First, an apology.
The Captain doesn’t normally give a movie review unless he has watched the entire movie. And as a significant point, we have only ever walked out on two movies. In this case, we stayed longer than anyone should have to. No one should have to endure this kind of abuse. Ever.
We do it for you, dear reader.
And for those of you into Numerology, here are some interesting facts:
-I paid $5 for my ticket.
-The movie was scheduled to start at 5 p.m.
-I paid $5 for a Coke. (Actually $5.25… which is really 5X5 more!)
-There were 5 people in the auditorium. (Okay, there were 5 people minus 2 in the auditorium.)
-There were 5 previews before the movie started, a couple of which I would rather have been watching.
-I knew I would hate this movie after the first 5 minutes.
-I left the movie at 5:55 p.m. (well short of the 1 hour 20 minute run time)
-I drank 5 glasses of wine afterward in an attempt to forget this movie. (…because, you know, I know it’s a school night!)
Eerie, am I right?
So tonight the Captain went to see the new movie, “Kirk Cameron’s Saving Christmas”.
No, it wasn’t a dare. We were just curious.
The movie begins with Kirk Cameron giving an incredibly boring monologue about how much he loves Christmas – “everything about Christmas!”
"I love Christmas, I love everything about it," he says, from roasting chestnuts to drinking hot chocolate, and enjoying Christmas stockings, stories, trees, and food.
"I'm a sucker for all of it, and of course the nativity, and there's a lot of people who really want to put a big wet blanket on the celebration. It starts this time of year. You have people who want to pull down nativity scenes, you have lawsuits showing up in schools that can't have Christmas performances ... it has to be winter break or holiday break or sparkle season ... they want to take that out of Christmas so they don't offend people who hate Christmas. And then we have a new group who are telling us, convincingly, that Christmas is actually a celebration of paganism."
[Captain’s note: It is. Really.]
And Cameron’s even ready to take on those who claim that belief in Santa Claus is just “Elf Worship”.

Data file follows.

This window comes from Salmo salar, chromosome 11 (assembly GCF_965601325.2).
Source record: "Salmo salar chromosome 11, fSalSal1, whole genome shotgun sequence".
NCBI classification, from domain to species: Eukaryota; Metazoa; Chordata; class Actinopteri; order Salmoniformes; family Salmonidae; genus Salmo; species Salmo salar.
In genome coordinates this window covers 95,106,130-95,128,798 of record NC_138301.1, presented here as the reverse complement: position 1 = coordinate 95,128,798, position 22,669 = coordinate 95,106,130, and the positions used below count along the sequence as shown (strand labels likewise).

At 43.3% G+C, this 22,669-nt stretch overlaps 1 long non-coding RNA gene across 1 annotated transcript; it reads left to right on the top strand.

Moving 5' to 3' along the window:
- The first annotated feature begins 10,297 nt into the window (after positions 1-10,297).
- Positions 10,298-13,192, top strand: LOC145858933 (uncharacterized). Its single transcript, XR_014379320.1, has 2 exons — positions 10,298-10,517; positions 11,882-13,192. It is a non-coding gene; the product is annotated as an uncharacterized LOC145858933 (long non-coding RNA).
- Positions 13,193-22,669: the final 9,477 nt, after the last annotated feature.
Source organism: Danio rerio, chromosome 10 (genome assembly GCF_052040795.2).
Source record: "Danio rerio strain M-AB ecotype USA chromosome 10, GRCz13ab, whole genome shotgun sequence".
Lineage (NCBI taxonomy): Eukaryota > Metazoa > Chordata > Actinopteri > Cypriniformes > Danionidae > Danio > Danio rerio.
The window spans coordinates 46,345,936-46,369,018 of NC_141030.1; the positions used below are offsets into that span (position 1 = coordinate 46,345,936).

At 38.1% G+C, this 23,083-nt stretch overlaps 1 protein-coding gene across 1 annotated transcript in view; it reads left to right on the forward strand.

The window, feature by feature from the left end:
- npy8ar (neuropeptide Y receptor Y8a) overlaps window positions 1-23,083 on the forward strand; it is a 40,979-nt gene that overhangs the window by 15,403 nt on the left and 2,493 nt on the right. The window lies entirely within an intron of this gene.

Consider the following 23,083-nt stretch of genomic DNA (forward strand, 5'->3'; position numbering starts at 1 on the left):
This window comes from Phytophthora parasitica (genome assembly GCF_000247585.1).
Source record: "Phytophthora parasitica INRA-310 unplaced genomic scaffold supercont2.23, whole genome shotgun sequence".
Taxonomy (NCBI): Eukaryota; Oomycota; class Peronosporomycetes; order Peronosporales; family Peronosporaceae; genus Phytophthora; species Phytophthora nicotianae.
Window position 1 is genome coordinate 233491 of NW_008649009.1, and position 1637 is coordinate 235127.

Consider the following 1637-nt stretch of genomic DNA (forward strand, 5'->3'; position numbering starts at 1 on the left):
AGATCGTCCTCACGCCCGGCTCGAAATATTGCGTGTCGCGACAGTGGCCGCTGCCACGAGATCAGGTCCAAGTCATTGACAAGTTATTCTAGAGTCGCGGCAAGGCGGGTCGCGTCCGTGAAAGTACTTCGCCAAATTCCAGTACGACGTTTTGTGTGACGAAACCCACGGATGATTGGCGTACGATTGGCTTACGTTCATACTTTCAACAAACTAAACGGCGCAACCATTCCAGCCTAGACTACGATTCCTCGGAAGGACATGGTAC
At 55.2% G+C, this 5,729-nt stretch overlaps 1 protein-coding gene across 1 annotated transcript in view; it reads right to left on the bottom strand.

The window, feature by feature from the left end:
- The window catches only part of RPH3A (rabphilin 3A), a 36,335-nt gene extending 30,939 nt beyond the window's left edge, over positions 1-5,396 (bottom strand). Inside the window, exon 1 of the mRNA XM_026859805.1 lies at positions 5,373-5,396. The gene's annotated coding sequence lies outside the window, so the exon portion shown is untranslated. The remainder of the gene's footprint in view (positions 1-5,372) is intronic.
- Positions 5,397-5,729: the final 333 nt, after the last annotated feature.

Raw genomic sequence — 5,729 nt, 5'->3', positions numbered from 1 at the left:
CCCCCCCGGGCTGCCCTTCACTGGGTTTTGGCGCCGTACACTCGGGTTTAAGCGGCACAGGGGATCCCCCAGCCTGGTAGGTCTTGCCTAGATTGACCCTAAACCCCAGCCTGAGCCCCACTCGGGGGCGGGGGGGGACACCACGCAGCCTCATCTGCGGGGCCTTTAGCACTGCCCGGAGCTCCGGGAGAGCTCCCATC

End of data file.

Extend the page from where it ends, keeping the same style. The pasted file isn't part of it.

"What are they gonna do next?” he declares. “Tell us that hot chocolate is bad, that the Druids invented it?"
Um, no, that would be the Swiss Miss!
So, after setting up a number of straw men to knock down with his
smarmy charming Christian sincerity, Cameron explains to us
that we’re all living in a story. And in our own story, we can be whatever we
want to be.
In this particular story, produced by Liberty University and executive producer and evangelical poster-boy Kirk Cameron, Cameron is a smirking know-it-all who is going to explain everything we didn’t know about Christmas.
The plot – thin that it is – centers around Cameron’s sister’s Christmas party, and her Grinch-y husband who is just not in the Christmas spirit.
What? He thinks all the money wasted on Christmas trees and decorations and presents could go a long way toward feeding the hungry and digging wells and helping needy people?
(Ironically, his name is “Christian”!)
But fortunately, Kirk Cameron comes to the rescue!
Even though his brother-in-law leaves the party and seeks quiet refuge in his SUV parked in the driveway, Cameron just can’t let him be.
Everyone MUST love Christmas just as much as Kirk Cameron loves Christmas!
Even if it doesn’t make sense!
Seriously, this is the review from the Christian Post:
“…the historical references and reenactments featured in "Saving Christmas" lack any evidence of having actually taken place. And worse, Cameron's ideas about how Christmas traditions trace back to the Bible are without substance. In fact, biblical theologian Katie Hoyt McNabb told The Christian Post that nothing in "Saving Christmas" sounds "like a reasonable interpretation of Scripture.”